Lake Ikeda, Kagoshima: Some dumb teenagers shoot off fireworks and steal from a store. They then put a dog in a box so they can dump it in the lake! BOOOO!!! What is wrong with Japan? Plus the girls in the group are the loudest supporters of dog drowning. As they get on a boat and go out to dump the dog, something knocks the boat over. The kids get sucked under one by one, and then something rises from the depths…Mothra! In caterpillar form. Mothra now eats people, I guess. Teruaki Takeda ends up taking a drunk Yuri home, her father answering the door. Her dad is the Admiral, in case you have forgotten. The next morning, the two are chatting while watching the news, talking about how 11 people died at the lake, their bodies wrapped in a cocoon. The footage also shows the rescuers pulling the dog out of the box safe and sound, so that’s good.

Yuri takes the train to Lake Ikeda along with Teruaki and her cameraman, as the military discusses the submarine sighting of Godzilla. Various high ranking military brass question if it was really Godzilla. Military brass is useless, as usual. Near Lake Ikeda at Motosu, an officer there tells Yuri about an old man who had been arrested. It is the same one she saw in the forest, Professor Hirotoshi Isayama, and he tells her that Godzilla will return, and to go to where Ghidrah is buried: a shrine where the monsters were killed 2000 years ago. The movie doesn’t say it, but I’m betting Jesus slew them. The monsters were supposed to sleep for 10,000 years, but are being awoken prematurely to deal with the threat. You see, if Japan wasn’t filled with crazy warlords, the monsters could get some rest! But, no, they have to go try to conquer the Pacific…. Anyway, Yuri goes and at the shrine, and Teruaki picks up a broken piece of a Japanese Idle and puts it in his pocket. You can tell by me mentioning something this lame, it must be important later.

Meanwhile on Maganate in the Bonin Islands (I have been unable to locate this part of the Bonin/Ogasawara Islands), the location of Godzilla’s first appearance back in 1954, some teenagers are playing ping-pong in the basement while one girl mentions that they are where Godzilla first appeared as one of her friends sees photos of the event on the wall of her house. Shortly, they hear faint crashes that get louder and louder. Godzilla’s feet smash the house! Yuri is watching the tape of the Old Man Professor Hirotoshi Isayama, who mentions that Godzilla is full of souls of the Pacific War dead. Godzilla is attacking because Japan wants to forget the war. The army reaches the Maganate-Bonin Islands, and some of them see a moving hill. They make no more radio transmissions, because the moving hill was Godzilla and he kills them dead. Professor Hirotoshi Isayama states that the souls of good people are stored in the idols around Japan, and they will power the monsters that will help fight Godzilla. Speaking of the monsters, a businessman who is about to hang himself with his tie manages to fall into a pit where the monster Ghidorah is sleeping. This freaks him out and he runs. Guess he wants to live now. By the way, the suicide man was actor Yukijiro Hotaru, who played Inspector Osako in the recent Gamera trilogy.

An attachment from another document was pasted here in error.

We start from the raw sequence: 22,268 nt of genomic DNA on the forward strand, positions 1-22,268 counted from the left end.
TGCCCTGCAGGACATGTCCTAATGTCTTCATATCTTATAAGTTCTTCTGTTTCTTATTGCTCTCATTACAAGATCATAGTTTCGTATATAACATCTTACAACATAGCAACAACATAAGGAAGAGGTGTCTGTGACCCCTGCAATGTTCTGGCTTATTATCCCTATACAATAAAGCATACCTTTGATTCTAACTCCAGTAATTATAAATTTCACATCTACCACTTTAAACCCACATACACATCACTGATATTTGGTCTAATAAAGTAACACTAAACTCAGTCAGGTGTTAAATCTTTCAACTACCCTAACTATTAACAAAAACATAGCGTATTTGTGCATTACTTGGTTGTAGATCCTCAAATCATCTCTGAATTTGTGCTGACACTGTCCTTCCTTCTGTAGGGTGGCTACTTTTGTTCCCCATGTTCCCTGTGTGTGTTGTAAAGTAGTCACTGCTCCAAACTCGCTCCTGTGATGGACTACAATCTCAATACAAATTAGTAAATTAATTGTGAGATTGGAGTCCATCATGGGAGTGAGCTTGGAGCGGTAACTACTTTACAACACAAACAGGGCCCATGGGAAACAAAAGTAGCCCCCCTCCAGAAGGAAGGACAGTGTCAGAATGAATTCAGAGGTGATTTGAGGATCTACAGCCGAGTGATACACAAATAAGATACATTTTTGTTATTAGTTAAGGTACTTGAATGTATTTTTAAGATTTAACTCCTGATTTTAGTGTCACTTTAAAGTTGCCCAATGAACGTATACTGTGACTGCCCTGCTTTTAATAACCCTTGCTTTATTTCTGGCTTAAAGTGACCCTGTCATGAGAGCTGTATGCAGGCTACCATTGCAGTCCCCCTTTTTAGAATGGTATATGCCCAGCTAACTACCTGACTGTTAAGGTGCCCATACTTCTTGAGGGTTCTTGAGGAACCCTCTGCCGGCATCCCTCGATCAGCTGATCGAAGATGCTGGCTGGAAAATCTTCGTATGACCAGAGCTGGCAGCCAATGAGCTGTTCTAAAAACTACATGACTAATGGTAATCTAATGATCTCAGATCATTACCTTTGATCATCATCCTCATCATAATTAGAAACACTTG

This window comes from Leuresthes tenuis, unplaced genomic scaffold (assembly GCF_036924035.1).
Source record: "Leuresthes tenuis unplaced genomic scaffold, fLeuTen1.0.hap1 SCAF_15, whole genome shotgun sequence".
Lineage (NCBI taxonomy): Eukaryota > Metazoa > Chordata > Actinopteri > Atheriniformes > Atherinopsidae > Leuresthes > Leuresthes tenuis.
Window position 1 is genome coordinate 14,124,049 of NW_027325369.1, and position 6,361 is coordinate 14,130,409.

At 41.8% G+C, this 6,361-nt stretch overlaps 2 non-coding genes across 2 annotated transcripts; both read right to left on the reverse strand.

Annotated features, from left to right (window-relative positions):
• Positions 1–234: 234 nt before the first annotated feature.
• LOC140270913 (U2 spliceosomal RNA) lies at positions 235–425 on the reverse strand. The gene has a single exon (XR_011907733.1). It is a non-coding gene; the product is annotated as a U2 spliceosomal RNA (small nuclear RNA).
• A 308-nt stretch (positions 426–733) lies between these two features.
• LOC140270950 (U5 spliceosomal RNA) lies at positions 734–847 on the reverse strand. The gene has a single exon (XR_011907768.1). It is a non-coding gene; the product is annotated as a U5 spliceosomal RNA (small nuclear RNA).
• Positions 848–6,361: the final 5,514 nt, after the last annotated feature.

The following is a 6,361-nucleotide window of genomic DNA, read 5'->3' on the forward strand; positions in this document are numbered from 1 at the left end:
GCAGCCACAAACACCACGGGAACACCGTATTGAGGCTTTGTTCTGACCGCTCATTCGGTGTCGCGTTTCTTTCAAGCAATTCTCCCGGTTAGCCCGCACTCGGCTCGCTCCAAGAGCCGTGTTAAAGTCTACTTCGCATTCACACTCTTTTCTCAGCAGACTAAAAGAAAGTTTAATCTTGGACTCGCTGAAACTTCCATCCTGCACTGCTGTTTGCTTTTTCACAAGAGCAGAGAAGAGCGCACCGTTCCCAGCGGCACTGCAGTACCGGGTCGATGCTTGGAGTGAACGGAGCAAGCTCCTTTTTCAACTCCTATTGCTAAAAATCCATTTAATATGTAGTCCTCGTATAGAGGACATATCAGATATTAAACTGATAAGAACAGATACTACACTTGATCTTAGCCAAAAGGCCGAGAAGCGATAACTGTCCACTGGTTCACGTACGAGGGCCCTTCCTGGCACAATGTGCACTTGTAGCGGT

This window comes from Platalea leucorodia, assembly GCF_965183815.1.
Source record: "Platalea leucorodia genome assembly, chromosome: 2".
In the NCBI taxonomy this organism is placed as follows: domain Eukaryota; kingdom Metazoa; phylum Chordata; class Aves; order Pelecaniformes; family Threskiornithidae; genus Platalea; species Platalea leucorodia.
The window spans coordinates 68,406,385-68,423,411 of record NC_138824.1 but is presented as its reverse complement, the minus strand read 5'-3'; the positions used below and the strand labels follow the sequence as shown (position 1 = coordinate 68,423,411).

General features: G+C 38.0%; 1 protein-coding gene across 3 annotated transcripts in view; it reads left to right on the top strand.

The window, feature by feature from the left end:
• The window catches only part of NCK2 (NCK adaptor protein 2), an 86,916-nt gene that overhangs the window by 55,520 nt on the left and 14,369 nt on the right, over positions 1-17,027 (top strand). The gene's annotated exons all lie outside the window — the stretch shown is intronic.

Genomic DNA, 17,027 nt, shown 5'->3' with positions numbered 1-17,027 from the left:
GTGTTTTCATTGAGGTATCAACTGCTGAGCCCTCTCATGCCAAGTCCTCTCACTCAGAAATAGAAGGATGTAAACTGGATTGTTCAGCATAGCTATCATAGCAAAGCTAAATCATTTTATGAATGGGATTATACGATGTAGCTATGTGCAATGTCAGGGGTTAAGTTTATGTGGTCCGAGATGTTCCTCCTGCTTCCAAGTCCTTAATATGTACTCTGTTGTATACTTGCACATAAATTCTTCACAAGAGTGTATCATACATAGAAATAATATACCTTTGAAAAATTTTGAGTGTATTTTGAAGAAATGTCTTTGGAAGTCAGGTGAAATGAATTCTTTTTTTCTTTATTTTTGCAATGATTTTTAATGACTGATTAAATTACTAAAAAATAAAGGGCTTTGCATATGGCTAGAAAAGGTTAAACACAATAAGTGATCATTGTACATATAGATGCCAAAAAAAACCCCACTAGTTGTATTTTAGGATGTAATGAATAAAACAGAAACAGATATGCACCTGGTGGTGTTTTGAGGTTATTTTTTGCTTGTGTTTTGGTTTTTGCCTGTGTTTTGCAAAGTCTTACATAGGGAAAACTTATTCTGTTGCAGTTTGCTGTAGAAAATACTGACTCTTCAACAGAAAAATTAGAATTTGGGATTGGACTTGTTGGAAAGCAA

A press conference by the military admits that Godzilla is probably back, and the military sends out the big guns. The battle cruiser Aizu is near the Bonin Islands, and seems to be made out of bad CGI. Yuri and Teruaki explain to her father the Guardian Monsters and how they are defending the homeland (not the nation, a point specifically pointed out) of Japan, but he doesn’t initially accept their explanation. The bug-eyed Captain of the minisub arrives to help, but Admiral Tachibana tells him their funding has just been cut so they can’t do anything. Yes, cut funding to the anti-Godzilla unit just after Godzilla has been spotted. Who is running the Japanese military, the Joker? Admiral Tachibana then remembers when he was a child 50 years ago and Godzilla first attacked, killing his whole family.

The anti-Godzilla unit has detected an underground tremor heading south around Niigata. It is Baragon, and the Admiral has proof of a new monster, near the location of the legends. The first people to see Baragon when he attacks the police station Yuri was at call Baragon Red Godzilla. This is sort of funny because when I was a kid and drew pictures of monsters, I invented a few of my own, my favorite being a red version of Godzilla who shoots lasers from his eyes. Baragon has no lasers and looks nothing like Godzilla, but the movie did remind me of being a small boy. Baragon running around seems to have drawn out Godzilla, who emerges from the sea and looks just plain goofy. I am not impressed with his look here; he looked a lot better in some of the previous films. The blank-eyed lizard look of Big G just doesn’t seem like him, even if things were supposed to change for the new story. Baragon is heading to Mt. Fuji, to yell and try to wake up Ghidrah, then goes to where Godzilla is. Godzilla first must smash his way through the town he is in, including walking by a hospital with one of the female survivors from the teenagers at the Bonin Islands. She panics as she sees Godzilla walk closer and closer, unable to move due to broken legs, only to have him pass by. Until his tail then smashes the building. As she isn’t seen again, she’s probably DOA. Godzilla also does something he rarely does anymore, fire breath a bunch of pedestrians. The effect is seen as a flash followed by a mushroom cloud, noticed by some school kids far away. Very subtle. Not only do they have a gigantic lizard as a metaphor for the atomic bomb, his breath is now a separate metaphor for the atomic bomb. Tune in to the next scene, where Godzilla’s toenails become another metaphor for the atomic bomb!